Ebola is a huge topic in every corner of international news coverage. With all the information flowing in the air, how can we tell what’s right and what’s wrong? Where can experts, journalists and African locals who are fighting the disease in their villages know where the reliable news is in order to know the next right thing to do? One digital media project looks to sort fact from fiction.
With the Ebola crisis a constant fixture in the news, rumors and panic are spreading even faster due to misleading and sensationalist reports. This has given rise to the birth of Ebola Deeply, an independent digital media project that provides a curated newsfeed mixing journalism, expert peer-reviewed studies and citizen reports from social media and, above all, it aims to step away from sensationalism and give the correct information. It was launched this week by CNN anchorwoman Isha Sesay, who is from Sierra Leone, and Lara Setrakian, founder of SyriaDeeply together with a team of committed journalists and technologists stationed in the US and Africa.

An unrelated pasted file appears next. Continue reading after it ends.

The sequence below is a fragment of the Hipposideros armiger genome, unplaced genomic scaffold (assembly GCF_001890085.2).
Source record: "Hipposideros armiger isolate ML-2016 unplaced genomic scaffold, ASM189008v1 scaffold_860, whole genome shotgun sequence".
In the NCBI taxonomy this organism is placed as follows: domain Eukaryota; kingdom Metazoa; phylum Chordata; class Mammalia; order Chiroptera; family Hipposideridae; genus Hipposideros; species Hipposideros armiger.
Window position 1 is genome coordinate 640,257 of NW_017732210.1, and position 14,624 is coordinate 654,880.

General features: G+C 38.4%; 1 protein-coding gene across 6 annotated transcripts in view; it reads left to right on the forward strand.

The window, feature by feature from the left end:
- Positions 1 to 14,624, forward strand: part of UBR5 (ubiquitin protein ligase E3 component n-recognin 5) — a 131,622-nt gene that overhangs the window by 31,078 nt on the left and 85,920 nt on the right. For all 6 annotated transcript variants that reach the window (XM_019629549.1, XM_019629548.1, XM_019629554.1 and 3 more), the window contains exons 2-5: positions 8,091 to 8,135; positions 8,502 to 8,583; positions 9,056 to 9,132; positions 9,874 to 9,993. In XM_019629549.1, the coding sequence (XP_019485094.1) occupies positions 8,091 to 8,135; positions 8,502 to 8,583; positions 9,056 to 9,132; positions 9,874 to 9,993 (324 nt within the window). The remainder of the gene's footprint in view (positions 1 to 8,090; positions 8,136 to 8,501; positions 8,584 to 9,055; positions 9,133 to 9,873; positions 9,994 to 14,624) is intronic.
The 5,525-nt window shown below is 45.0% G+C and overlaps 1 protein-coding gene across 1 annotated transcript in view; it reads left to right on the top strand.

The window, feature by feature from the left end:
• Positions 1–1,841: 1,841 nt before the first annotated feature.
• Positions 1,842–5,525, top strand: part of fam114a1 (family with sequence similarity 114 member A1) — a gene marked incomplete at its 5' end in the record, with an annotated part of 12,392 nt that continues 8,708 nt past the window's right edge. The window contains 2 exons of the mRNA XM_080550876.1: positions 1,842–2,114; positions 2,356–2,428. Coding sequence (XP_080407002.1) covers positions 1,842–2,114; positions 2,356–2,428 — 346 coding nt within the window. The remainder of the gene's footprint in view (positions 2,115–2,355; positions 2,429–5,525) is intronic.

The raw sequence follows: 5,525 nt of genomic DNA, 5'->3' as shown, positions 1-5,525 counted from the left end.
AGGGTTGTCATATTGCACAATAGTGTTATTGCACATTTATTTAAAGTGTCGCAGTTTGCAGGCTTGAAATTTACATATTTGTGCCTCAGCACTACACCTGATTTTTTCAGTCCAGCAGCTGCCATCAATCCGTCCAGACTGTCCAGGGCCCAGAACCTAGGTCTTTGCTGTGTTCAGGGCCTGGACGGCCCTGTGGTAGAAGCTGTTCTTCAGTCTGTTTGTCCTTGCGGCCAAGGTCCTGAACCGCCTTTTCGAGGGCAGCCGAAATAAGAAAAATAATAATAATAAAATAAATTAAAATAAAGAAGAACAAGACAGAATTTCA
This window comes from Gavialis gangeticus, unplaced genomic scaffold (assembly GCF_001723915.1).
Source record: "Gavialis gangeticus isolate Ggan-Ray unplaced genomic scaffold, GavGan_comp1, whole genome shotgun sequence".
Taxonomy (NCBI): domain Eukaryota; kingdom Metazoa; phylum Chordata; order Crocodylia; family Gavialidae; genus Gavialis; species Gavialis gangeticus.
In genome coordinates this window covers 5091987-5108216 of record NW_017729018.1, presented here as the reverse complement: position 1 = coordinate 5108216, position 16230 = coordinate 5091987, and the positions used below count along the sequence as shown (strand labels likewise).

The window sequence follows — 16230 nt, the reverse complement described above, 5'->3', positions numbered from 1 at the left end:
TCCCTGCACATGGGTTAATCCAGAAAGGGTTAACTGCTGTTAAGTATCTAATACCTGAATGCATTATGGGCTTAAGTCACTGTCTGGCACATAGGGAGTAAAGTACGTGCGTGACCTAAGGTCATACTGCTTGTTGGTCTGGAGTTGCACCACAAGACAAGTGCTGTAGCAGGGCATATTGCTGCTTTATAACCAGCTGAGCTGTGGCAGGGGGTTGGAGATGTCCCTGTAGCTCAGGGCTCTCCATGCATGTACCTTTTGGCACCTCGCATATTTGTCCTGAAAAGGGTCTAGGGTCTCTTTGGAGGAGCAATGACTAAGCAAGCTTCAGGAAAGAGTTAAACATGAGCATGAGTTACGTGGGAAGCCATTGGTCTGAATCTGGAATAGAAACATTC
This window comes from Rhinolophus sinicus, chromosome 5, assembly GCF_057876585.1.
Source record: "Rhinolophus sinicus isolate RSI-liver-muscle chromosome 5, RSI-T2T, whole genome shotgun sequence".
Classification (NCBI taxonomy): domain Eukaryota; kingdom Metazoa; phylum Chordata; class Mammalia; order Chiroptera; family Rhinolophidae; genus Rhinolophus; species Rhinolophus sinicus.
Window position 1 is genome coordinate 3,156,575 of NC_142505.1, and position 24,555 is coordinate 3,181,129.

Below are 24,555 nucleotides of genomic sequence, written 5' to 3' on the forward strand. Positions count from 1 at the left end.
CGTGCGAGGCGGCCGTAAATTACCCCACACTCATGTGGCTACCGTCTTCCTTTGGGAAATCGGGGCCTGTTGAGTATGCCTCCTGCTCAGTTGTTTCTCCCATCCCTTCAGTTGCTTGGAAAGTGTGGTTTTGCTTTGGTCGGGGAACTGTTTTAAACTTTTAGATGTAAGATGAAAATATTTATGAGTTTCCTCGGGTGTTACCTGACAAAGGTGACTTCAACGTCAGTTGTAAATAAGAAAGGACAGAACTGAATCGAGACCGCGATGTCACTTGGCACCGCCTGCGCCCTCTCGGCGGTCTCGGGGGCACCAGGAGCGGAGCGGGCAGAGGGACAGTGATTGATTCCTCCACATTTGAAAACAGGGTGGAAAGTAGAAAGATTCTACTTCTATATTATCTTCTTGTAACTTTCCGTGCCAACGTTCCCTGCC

According to one of the founders, whose interview was featured by IDEAS.TED.COM, there is a miscommunication between the western and local media in West Africa and that western media outlets didn’t understand the complexities of what was happening in Africa. Even on the ground in more rural communities, misinformation makes people feel worried that the medical teams coming to infected sites in hazmat suits are attempting to hurt them:
“There's a lot of mistrust. There's the belief that “all these people showed up, and then all our people started dying.”
As quoted on Ebola Deeply’s website, their goal is to build a better user experience of the Ebola story by adding context to content, integrating expertise in science, health and public policy with a range of voices on the ground. The website shows recent articles updated every day, the latest number of cases of the disease (8401 as of 15 October 2014), case maps, videos from international media,Twitter buzz, and interesting featured stories related to the epidemic such as ‘Ebola threatens world chocolate supply’
This kind of news site is a breakthrough that proves information flow can be without boundary to let trustworthy news touch every corner of the world.